Braving the Apocalypse

[by Kelsey Erickson, marcher from Carlisle, Massachusetts]

Reflecting back on the first day of the march makes the enormity of the journey ahead less foreboding. Our adventure started with a sunrise ceremony at the Wilmington Waterfront Park that was led by members of several first nation tribes. They had us dancing around in a circle as the dark sky yielded to the awakening of the sun. The ceremony left me feeling energized and reminded me of the preciousness of the Earth that we are defending.

After the ceremony we congregated in front of the stage with solar-powered speakers for the Climate March Kickoff that was organized in concert with So Cal Climate Action 350. It was at this event that I first heard that Los Angeles had placed a ban on fracking, which was hugely exciting. I cannot think of better news to motivate a group of climate marchers to start a 3,000 mile odyssey across the country.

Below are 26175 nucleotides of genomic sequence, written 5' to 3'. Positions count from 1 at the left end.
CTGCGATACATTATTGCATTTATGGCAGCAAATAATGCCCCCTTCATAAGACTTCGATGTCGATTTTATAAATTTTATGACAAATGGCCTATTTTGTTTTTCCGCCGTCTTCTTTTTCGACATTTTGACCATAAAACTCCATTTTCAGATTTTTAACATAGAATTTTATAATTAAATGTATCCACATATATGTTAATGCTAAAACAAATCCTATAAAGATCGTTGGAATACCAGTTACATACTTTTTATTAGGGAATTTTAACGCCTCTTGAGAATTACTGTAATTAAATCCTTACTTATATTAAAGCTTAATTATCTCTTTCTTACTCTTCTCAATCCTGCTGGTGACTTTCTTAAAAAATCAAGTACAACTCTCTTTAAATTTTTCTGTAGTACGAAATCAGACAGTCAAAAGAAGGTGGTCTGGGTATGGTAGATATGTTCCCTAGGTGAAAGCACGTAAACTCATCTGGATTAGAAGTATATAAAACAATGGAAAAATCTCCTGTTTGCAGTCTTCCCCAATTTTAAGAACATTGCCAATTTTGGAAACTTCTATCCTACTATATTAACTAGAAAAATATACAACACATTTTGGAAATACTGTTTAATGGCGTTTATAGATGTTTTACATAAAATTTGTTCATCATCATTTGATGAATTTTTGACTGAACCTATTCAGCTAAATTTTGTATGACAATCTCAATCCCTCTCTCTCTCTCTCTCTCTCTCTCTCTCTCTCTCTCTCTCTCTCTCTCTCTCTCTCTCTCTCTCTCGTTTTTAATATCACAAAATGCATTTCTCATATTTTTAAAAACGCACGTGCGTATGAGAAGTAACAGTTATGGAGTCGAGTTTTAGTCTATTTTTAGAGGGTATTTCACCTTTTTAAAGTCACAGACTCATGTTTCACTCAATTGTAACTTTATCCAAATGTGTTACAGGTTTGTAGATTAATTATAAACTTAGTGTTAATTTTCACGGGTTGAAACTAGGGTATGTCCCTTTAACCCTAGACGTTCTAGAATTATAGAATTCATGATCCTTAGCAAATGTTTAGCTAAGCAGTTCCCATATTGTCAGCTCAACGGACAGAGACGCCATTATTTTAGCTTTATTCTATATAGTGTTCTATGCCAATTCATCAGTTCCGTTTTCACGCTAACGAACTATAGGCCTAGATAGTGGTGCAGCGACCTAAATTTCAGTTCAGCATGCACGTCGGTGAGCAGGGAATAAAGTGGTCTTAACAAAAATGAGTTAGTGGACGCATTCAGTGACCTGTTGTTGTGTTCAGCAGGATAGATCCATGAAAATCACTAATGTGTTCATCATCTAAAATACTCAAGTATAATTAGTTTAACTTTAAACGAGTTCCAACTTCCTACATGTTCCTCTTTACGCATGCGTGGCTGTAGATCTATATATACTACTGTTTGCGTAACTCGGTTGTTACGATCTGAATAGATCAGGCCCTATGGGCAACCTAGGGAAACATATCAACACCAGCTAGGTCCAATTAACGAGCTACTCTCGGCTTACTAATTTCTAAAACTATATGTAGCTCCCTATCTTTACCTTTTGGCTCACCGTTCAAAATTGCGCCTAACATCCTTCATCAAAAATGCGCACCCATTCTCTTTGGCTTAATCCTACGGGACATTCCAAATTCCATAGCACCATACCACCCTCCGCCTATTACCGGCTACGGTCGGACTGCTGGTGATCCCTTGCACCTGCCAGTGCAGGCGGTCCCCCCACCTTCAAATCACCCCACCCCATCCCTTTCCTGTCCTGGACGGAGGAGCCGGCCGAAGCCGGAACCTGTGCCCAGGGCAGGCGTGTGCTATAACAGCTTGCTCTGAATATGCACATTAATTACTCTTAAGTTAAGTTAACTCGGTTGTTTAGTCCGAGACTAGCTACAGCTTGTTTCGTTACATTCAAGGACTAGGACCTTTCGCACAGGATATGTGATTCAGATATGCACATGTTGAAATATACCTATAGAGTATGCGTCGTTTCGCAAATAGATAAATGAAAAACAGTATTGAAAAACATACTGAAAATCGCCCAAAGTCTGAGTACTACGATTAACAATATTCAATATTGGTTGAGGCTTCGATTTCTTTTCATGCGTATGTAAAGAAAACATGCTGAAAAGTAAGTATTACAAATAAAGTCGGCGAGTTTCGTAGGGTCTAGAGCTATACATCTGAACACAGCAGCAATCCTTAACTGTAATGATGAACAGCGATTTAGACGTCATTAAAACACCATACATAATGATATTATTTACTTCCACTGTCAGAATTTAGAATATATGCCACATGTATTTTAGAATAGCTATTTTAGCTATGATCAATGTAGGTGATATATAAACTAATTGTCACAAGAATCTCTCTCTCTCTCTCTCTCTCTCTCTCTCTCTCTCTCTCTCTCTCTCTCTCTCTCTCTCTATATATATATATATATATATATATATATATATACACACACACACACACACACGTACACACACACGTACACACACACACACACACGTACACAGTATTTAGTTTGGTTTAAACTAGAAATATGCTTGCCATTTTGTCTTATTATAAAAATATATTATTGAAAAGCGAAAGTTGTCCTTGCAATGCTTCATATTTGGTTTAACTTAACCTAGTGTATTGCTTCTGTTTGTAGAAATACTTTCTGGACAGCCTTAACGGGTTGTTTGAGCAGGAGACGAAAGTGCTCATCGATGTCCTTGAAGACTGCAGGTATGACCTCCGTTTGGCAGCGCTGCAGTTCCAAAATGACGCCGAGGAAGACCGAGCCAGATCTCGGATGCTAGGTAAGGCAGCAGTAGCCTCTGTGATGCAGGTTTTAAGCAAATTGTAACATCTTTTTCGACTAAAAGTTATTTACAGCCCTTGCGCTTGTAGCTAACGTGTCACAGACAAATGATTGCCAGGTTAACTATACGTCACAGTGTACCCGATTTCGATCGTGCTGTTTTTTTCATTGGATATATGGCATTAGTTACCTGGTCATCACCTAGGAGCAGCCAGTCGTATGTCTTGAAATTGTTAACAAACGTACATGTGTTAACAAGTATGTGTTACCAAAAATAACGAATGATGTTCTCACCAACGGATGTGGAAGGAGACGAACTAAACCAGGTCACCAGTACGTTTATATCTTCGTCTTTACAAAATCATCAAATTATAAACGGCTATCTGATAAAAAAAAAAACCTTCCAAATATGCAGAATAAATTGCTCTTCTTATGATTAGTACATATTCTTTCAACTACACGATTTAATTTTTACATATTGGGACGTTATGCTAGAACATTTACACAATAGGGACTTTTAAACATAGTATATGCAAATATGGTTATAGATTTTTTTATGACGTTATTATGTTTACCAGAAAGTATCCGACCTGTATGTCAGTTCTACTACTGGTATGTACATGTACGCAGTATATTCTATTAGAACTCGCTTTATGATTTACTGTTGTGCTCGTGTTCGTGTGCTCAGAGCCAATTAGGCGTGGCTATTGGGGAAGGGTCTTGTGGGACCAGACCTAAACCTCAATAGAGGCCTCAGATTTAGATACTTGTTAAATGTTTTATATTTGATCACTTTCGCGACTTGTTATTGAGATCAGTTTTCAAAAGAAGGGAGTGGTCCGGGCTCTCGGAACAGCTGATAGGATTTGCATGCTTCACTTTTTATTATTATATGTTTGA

The march itself was a true testament to our willpower. We started off with hundreds of people marching with us on the streets of Wilmington. After we completed the first couple of miles of the march, some people left but a surprisingly large number of people continued on to walk the entire 17.5 mile trek with us to our destination. However the weather turned apocalyptic within a matter of minutes. Soon a torrential downpour was upon us, the first rainstorm to hit LA all year. Despite the heavy precipitation we persevered with high spirits. There were people trudging in saturated sneakers who still smiled and chanted the whole way. Seeing the support of these people made me so much more confident that we will be successful. One high school kid in particular motivated me immensely. He and a friend had been pulling a cart with a model polar bear on it. Eventually conditions got so bad that they had to ditch the cart to a support vehicle. However this kid did not give up the polar bear, instead he carried it by himself the remaining 10 miles. His admirable perseverance helped me overcome my own discomfort and made me wholly confident that we will succeed in our journey to Washington, D.C. and our message will resonate loud and clear to our nation’s citizens and political leaders: It is time to take action against climate change, now.